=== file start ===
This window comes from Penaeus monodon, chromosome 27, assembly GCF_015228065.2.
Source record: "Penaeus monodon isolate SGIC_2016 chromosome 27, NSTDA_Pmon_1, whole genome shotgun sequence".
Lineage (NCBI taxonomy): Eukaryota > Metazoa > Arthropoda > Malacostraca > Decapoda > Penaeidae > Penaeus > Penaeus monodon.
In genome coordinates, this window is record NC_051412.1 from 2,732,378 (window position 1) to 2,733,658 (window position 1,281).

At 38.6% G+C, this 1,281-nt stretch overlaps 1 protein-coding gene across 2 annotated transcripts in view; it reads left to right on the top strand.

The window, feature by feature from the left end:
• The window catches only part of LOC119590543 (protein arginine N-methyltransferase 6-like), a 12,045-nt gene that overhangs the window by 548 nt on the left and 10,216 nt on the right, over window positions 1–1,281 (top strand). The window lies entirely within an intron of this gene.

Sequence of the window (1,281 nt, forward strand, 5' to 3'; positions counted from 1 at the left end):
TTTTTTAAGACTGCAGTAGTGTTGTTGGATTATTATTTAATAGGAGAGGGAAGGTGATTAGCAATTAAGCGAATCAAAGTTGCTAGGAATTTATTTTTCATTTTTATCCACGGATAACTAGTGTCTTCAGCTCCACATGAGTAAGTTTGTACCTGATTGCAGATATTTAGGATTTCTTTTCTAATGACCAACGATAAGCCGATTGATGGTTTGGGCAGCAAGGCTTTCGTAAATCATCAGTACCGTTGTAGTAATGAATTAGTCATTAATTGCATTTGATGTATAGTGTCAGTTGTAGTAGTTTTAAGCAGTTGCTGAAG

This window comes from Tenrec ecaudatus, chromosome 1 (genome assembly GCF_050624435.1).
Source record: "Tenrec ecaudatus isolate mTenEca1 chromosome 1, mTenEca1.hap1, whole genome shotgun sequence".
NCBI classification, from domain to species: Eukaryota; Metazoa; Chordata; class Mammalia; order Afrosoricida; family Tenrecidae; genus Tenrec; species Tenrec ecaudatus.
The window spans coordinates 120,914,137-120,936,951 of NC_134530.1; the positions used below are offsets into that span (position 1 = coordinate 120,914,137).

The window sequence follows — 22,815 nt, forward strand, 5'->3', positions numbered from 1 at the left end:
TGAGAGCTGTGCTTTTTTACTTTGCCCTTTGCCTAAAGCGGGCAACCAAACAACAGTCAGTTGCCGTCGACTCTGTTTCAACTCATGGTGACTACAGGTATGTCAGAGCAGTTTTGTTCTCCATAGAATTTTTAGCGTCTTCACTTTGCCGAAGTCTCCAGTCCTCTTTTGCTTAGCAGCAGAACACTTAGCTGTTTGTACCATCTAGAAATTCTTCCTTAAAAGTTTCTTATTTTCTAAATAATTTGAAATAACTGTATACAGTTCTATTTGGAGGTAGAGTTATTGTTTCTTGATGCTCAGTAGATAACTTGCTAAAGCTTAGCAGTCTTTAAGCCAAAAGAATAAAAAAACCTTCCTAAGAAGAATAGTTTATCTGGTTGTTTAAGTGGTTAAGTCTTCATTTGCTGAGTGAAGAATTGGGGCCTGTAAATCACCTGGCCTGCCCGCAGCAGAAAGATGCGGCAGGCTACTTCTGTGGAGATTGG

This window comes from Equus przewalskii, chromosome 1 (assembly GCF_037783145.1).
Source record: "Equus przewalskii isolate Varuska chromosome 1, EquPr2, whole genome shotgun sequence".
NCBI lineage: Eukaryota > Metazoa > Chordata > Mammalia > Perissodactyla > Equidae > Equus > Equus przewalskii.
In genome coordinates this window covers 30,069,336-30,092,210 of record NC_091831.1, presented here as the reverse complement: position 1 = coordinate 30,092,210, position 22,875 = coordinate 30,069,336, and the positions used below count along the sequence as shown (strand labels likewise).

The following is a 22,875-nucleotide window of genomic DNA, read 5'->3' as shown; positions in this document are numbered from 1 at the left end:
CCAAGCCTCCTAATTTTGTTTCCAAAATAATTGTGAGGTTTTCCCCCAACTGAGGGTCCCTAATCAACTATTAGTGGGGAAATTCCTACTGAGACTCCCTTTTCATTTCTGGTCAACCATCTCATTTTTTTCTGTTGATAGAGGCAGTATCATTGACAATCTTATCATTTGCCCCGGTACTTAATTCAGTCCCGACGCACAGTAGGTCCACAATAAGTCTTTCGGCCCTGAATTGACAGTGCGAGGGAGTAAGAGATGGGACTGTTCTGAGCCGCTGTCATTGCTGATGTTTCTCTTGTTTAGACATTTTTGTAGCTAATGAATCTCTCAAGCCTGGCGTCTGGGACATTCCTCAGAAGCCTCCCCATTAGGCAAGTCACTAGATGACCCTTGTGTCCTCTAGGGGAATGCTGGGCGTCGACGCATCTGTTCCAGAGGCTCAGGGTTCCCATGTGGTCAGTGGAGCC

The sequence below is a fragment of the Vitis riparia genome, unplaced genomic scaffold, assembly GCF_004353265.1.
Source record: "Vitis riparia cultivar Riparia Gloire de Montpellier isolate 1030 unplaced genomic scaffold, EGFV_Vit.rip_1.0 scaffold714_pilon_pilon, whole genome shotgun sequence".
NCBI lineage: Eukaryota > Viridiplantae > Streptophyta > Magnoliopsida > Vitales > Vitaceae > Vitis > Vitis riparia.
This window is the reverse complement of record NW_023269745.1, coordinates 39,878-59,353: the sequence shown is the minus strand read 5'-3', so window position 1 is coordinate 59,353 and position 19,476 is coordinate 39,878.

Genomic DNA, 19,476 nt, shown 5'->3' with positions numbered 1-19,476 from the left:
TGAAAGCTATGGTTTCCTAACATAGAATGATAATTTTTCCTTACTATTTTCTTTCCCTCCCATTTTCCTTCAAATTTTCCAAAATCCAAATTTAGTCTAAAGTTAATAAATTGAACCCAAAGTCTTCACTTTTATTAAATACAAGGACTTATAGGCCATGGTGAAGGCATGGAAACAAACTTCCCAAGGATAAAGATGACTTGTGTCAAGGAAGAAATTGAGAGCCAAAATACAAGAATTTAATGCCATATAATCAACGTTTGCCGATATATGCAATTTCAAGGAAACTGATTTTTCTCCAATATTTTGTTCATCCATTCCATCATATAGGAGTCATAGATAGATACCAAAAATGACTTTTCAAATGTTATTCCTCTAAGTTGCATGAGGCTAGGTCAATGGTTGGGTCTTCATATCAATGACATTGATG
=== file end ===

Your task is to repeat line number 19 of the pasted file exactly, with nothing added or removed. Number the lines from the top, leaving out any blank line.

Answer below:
In genome coordinates this window covers 30,069,336-30,092,210 of record NC_091831.1, presented here as the reverse complement: position 1 = coordinate 30,092,210, position 22,875 = coordinate 30,069,336, and the positions used below count along the sequence as shown (strand labels likewise).